The Proposition 8 trial is now resuming with testimony from the defense’s second, and perhaps final, witness, David Blankenhorn, founder and president of the Institute for American Values. Blankenhorn is being called to the stand to testify on the importance of procreation to the institution of marriage. This is a hotly contested component of the same-sex marriage debate. Supporters of Proposition 8 insist that same-sex marriage would undermine traditional heterosexual marriage and its purpose of procreation. Gay marriage advocates, in short, consider this argument weak both legally and socially, stressing that scores of heterosexual couples marry without having children and that having children is not a prerequisite of marriage.

The subtext is that the plaintiffs insist that Proposition 8 is fueled by bias against gays and lesbians and has not legitimate purpose. Defenders of the law use procreation as one argument that the gay marriage ban does have a purpose that is not discriminatory.

To underscore the importance of the issue to the Proposition 8 legal team, lead defense attorney Charles Cooper is handling the questioning of Blankenhorn.

12:07 p.m.: Judge asks question about judicial intervention

Kenneth Miller, the Proposition 8 defense’s first witness, is done with his testimony. The Claremont McKenna College political science professor spent a full day on the witness stand, arguing that the political might of gays and lesbians is on the upswing. Proposition 8 lawyers put him on the stand to refute the testimony of a plaintiffs expert who maintains that gays and lesbians remain vulnerable in the political process and need greater legal protections.

At the end of Miller’s testimony, Chief U.S. District Judge Vaughn Walker interjected a few questions related to his role in evaluating the constitutionality of a voter-approved ballot initiative. Miller had mentioned that ballot initiatives were popularized to offset “judicial activism.” The judge asked: “Are you saying it is never appropriate for judges to intervene in the initiative process?” No, Miller replied.

“What I’m trying to tease out is what are the circumstances” for judicial intervention? Walker asked. Miller replied that judges should step in when established constitutional principles are violated by an initiative.

The judge has taken the daily lunch break. Proposition 8 defenders are now expected to call David Blankenhorn, who will testify on the importance of procreation to marriage.

11:41 a.m.: Tense exchange between prof and plaintiffs’ attorney

Plaintiffs attorney David Boies has finished cross-examining Proposition 8 expert witness Kenneth Miller, called to assert that gays and lesbians have gained political clout and conflict plaintiffs experts who’ve characterized gays and lesbians as vulnerable in the political process.

Boies and Miller had a series of tense exchanges, the lawyer impatient with indirect answers and Miller frustrated by attempts to cut off longer explanations. In the end, Boies tried to make the point that powerful religious organizations used Proposition 8 to “impose their will on a religious minority” and deny same-sex couples the right to wed. Miller would only concede that a religious majority should generally not be able to use the law to deprive a minority of rights, steering clear of anything specific to Proposition 8.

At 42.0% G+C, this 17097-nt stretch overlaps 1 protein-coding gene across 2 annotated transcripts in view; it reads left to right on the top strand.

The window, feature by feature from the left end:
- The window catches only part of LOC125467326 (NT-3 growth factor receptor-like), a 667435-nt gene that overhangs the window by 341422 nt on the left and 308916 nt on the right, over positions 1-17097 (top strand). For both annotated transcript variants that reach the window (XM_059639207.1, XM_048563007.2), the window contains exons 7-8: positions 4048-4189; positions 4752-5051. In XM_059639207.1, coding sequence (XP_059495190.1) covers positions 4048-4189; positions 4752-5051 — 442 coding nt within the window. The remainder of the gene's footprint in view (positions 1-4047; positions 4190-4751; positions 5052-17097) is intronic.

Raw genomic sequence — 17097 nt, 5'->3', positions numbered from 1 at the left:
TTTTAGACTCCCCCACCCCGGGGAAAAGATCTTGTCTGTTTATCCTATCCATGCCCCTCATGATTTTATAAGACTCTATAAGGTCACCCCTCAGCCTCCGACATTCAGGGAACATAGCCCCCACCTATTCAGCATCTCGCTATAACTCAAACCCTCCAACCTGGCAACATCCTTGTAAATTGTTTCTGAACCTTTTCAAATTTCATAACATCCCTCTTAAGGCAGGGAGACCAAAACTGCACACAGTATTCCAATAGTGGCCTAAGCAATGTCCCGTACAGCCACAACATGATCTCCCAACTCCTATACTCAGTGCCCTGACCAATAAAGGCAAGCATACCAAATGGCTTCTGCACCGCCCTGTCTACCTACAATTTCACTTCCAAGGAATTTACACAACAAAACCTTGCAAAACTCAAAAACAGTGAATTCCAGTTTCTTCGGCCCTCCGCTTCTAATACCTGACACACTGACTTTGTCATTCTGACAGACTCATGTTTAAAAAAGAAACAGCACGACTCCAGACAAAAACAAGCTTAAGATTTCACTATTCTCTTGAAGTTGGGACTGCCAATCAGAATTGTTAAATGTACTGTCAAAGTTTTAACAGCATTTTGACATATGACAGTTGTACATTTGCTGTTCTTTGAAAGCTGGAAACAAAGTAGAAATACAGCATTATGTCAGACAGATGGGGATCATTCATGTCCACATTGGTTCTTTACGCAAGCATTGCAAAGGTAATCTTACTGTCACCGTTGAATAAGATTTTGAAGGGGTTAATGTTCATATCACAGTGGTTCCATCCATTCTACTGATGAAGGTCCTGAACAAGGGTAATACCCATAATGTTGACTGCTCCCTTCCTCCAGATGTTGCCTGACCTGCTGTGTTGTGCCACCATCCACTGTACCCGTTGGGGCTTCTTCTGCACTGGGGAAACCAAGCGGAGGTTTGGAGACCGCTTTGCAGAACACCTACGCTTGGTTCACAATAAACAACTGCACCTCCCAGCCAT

Attorney General Jerry Brown’s office made a quick appearance at that point, as Chief Judge Vaughn Walker asked whether a deputy wanted to respond to a claim in Miller’s testimony that the attorney general can act as a check to legal deprivations in the ballot initiative process. Brown, of course, has argued that Proposition 8 is unconstitutional, remaining on the sidelines during the trial, even though the state is a defendant. Deputy Attorney General Tamara Pachter asked Miller whether there is any other role in the process for an attorney general other than writing the neutral ballot language; the political-science professor said he was not aware of one.

Walker then asked Miller whether an attorney general “can do more” than just write the ballot language, a question apparently aimed at whether the state’s top lawyer can evaluate a measure’s constitutionality before it goes to the voters. Miller had no information on the topic.

Proposition 8 attorney David Thompson is questioning Miller under redirect.

10:52 a.m.: Cross-examination of prof continues

Plaintiffs attorney David Boies is hammering away at Proposition 8 expert Kenneth Miller on the professor’s assertion yesterday that churches could be counted among the political allies gays and lesbians have in the political process. Miller, a Claremont McKenna College professor, is on the stand to maintain that gays and lesbians are accumulating political power, trying to refute the plaintiffs’ argument that in fact gays and lesbians remain politically powerless and vulnerable to discrimination in the political process as a result. Miller listed a host of political figures and others who go to bat for gay and lesbian rights, and included some of California’s churches in that category.

But Boies has put Miller on the spot when it comes to Proposition 8, citing the fact that the two largest churches in the state, by far (Roman Catholic and evangelical Christians), not only supported a ban on same-sex marriage, but were leading movers in the Proposition 8 campaign. Boies also noted the crucial role of the Mormon church. Overall, Boies asked Miller, didn’t religious organizations support Proposition 8 in a way that dwarfed the role of churches that sided with the No on Proposition 8 campaign? Weren’t religious attitudes “critical” in the push to pass Proposition 8?

Miller tepidly conceded each point, calling religious attitudes a “factor” in the vote. With “caveats,” he also acknowledged that religious groups played a more substantial role in supporting the gay marriage ban.

The cross-examination continues.